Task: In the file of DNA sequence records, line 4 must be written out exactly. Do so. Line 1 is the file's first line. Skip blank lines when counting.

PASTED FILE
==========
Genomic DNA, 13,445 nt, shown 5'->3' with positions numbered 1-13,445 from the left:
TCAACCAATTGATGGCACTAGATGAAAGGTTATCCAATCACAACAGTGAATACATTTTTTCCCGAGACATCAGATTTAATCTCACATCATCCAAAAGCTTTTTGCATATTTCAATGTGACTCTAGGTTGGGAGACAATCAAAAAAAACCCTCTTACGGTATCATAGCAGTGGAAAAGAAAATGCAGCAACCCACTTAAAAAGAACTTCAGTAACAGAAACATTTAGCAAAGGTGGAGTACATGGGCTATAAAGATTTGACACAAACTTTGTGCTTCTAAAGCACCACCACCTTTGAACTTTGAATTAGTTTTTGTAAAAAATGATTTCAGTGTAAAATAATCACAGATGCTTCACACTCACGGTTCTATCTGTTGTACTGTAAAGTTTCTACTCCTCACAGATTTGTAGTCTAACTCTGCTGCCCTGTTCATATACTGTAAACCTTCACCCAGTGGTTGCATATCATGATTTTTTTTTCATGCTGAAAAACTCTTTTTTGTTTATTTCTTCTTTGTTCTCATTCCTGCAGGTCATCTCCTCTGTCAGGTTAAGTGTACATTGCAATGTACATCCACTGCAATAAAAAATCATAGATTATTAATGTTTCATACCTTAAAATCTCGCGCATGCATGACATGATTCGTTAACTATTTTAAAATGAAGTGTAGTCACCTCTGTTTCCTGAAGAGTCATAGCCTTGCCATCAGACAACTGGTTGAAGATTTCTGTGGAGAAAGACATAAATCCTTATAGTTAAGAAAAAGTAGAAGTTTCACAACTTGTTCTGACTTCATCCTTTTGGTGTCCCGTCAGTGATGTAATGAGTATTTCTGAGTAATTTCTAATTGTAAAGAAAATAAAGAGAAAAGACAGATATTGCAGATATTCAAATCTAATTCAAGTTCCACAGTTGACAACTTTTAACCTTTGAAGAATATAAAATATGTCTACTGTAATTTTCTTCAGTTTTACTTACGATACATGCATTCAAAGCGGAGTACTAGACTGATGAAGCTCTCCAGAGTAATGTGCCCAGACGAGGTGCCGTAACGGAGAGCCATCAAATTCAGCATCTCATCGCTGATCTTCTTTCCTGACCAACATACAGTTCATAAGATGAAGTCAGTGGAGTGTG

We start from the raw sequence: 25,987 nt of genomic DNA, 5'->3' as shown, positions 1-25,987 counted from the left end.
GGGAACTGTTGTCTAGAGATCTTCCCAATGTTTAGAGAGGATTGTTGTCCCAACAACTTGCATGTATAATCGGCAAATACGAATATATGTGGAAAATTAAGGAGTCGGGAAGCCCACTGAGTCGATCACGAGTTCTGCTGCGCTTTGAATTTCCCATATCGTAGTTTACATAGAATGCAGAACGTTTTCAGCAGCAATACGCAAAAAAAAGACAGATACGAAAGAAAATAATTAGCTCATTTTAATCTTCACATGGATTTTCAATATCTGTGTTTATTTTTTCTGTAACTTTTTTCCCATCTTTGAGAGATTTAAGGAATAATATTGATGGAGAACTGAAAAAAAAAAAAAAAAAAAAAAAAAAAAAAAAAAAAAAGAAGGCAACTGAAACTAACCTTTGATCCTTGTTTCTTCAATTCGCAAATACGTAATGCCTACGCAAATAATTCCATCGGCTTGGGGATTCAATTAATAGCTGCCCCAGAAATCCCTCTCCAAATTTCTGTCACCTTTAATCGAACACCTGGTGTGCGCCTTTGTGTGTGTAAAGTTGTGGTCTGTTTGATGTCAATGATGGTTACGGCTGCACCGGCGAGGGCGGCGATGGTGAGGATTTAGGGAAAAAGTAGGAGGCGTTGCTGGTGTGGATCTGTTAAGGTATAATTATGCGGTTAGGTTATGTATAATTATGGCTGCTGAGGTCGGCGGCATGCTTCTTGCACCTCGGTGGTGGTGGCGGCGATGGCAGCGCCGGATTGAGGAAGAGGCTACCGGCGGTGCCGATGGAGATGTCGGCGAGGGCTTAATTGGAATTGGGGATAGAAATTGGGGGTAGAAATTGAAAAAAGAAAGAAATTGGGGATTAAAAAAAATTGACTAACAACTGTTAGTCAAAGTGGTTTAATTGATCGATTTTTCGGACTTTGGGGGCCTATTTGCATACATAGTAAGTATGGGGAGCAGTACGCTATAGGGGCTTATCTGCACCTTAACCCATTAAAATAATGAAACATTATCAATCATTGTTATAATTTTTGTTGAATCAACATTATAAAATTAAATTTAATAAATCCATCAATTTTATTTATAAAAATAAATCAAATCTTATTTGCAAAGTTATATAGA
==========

GGGAACTGTTGTCTAGAGATCTTCCCAATGTTTAGAGAGGATTGTTGTCCCAACAACTTGCATGTATAATCGGCAAATACGAATATATGTGGAAAATTAAGGAGTCGGGAAGCCCACTGAGTCGATCACGAGTTCTGCTGCGCTTTGAATTTCCCATATCGTAGTTTACATAGAATGCAGAACGTTTTCAGCAGCAATACGCAAAAAAAAGACAGATACGAAAGAAAATAATTAGCTCATTTTAATCTTCACATGGATTTTCAATATCTGTGTTTATTTTTTCTGTAACTTTTTTCCCATCTTTGAGAGATTTAAGGAATAATATTGATGGAGAACTGAAAAAAAAAAAAAAAAAAAAAAAAAAAAAAAAAAAAAAGAAGGCAACTGAAACTAACCTTTGATCCTTGTTTCTTCAATTCGCAAATACGTAATGCCTACGCAAATAATTCCATCGGCTTGGGGATTCAATTAATAGCTGCCCCAGAAATCCCTCTCCAAATTTCTGTCACCTTTAATCGAACACCTGGTGTGCGCCTTTGTGTGTGTAAAGTTGTGGTCTGTTTGATGTCAATGATGGTTACGGCTGCACCGGCGAGGGCGGCGATGGTGAGGATTTAGGGAAAAAGTAGGAGGCGTTGCTGGTGTGGATCTGTTAAGGTATAATTATGCGGTTAGGTTATGTATAATTATGGCTGCTGAGGTCGGCGGCATGCTTCTTGCACCTCGGTGGTGGTGGCGGCGATGGCAGCGCCGGATTGAGGAAGAGGCTACCGGCGGTGCCGATGGAGATGTCGGCGAGGGCTTAATTGGAATTGGGGATAGAAATTGGGGGTAGAAATTGAAAAAAGAAAGAAATTGGGGATTAAAAAAAATTGACTAACAACTGTTAGTCAAAGTGGTTTAATTGATCGATTTTTCGGACTTTGGGGGCCTATTTGCATACATAGTAAGTATGGGGAGCAGTACGCTATAGGGGCTTATCTGCACCTTAACCCATTAAAATAATGAAACATTATCAATCATTGTTATAATTTTTGTTGAATCAACATTATAAAATTAAATTTAATAAATCCATCAATTTTATTTATAAAAATAAATCAAATCTTATTTGCAAAGTTATATAGA